British writer Lawrence Durrell was most known as a novelist. But, when it comes to evocative writing, it's his travelogues that mark him as great. Nobody has ever evoked the people, the geography, the very soul of place as well as he did; particularly when he wrote about the Mediterranean islands in books such as Reflections On A Marine Venus, Prospero's Cell, and Bitter Lemons .
At her best, Deirdre Heekin, in her culinary memoirs In Late Winter We Ate Pears and Libation: A Bitter Alchemy is every bit as good as Durrell. Unfortunately, she's too often not at the top of her game. When she's good she is very good indeed. And when she's not it can be a struggle to read what she has to say.
To be fair, I may be overstating the case, somewhat, because I read the two books backwards. I'd not read In Late Winter We Ate Pears, despite the fact that everyone I know who had read it raved about it. And it received great critical acclaim when first published. So, when my copy of Libation arrived, I anticipated great things. Maybe my expectations were too high? Or maybe, in her group of loosely connected essays describing her path to becoming a vintner and authority on off-beat Italian wines, she just didn't have enough to say and had to stretch things? Either way, I found the book disappointing.
In the publicity materials accompanying the book, we're told that Libation "weaves a compelling narrative taking the reader from vineyards in Italy, her adoptive land, to old cocktail bars in Katrina-ravaged New Orleans. She reveals that---more than what we eat---what we cultivate and drink represent our most profound engagement of the natural world."
It's not often that I quote promotional literature. But in this case, I have no kick with it. When she's writing about her own experiences, and feelings, and culinary (and distilling) worldview, she accomplishes exactly what the publicist promises. But that promise is fulfilled far too infrequently.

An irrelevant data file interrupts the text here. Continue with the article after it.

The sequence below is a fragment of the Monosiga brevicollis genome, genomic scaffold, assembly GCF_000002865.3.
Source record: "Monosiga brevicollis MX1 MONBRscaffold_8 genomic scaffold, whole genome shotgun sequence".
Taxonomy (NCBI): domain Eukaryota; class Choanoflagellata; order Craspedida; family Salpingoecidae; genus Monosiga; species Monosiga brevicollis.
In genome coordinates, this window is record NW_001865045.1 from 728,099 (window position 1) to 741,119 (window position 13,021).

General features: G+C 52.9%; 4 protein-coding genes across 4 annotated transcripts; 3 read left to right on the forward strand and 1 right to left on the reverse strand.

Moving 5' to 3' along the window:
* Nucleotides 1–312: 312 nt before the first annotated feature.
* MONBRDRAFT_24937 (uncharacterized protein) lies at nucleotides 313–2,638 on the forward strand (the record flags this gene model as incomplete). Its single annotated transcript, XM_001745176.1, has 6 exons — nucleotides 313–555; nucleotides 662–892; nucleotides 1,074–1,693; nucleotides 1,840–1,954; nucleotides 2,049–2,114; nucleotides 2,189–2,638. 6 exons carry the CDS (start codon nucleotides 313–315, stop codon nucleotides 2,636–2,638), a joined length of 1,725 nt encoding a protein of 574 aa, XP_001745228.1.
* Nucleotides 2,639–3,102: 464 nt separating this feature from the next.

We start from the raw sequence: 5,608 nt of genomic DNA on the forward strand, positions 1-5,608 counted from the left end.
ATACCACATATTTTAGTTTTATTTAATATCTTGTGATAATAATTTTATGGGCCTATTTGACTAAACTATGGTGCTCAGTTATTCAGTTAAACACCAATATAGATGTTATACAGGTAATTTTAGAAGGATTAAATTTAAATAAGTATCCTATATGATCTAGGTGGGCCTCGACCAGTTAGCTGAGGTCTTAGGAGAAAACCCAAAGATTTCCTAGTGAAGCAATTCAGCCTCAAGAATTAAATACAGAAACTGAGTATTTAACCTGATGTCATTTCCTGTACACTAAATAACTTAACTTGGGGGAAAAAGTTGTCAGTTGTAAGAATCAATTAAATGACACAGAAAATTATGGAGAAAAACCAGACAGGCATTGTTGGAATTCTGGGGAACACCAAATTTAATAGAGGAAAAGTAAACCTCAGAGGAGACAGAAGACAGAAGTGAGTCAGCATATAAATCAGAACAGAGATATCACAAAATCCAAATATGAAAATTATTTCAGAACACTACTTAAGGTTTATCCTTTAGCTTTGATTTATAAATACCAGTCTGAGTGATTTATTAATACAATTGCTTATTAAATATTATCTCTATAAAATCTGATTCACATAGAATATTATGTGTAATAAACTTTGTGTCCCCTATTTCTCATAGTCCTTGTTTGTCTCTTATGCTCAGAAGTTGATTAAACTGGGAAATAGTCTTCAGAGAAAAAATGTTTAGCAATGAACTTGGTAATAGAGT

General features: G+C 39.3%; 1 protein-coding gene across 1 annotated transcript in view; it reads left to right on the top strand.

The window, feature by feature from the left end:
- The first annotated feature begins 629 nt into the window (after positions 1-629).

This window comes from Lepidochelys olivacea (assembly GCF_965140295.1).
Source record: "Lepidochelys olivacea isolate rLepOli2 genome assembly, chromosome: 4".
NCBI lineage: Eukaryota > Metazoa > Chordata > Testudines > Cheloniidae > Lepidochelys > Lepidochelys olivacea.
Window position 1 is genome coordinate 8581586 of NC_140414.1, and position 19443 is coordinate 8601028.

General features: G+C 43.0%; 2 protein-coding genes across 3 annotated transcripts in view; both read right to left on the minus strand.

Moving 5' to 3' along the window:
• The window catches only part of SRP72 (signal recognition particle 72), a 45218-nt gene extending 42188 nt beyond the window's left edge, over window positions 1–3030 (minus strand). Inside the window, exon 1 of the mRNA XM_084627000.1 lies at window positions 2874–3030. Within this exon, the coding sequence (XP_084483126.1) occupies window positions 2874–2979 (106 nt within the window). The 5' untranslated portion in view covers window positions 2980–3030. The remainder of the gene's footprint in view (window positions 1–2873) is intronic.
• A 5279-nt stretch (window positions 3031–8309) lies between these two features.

The problem is twofold. First, while each of the essays deals with the general topic, they are not related to each other. If you read them as, say, a series of magazine articles, that would be fine. But as a book it makes for disjointed reading. You naturally expect one chapter to follow logically from the last, with some sense of continuity. And that's, sadly, missing.
My second complaint is harsher. So long as Heekin sticks to her experiences, feelings, and personal analyses, there's some great reading. This is supposed to be a personal story; a tale of the journey taken as she both develops a wine palette and becomes a vintner. You're going along, really getting into her head. And suddenly, with no warning, there's a long, scientific treatise stuck in the middle of the essay. It's almost as if she wrote the essay and her publisher said, "hey! This is great stuff! But you need to make it longer." Not having anything else to say, on a personal level, she slaps in the scientific stuff.
To be sure, there are a very few chapters that stand beautifully in their entirety. Her short essay on searching out, and finally preparing, rosolio, a little-known Sicilian liqueur distilled from roses and particularly popular in the 19th century. "It is a cold, rainy October day when my husband and I first taste the rosolio," she reports. "The rain falls horizontally, and the National Weather Service has issued a High Wind Alert. We are in the middle of a house renovation; and, because the roof is off, with only our cedar ceiling and a large tarp between us and the elements, leaks have sprouted around the windows and in certain places in the roof. There's no reason this should be happening….."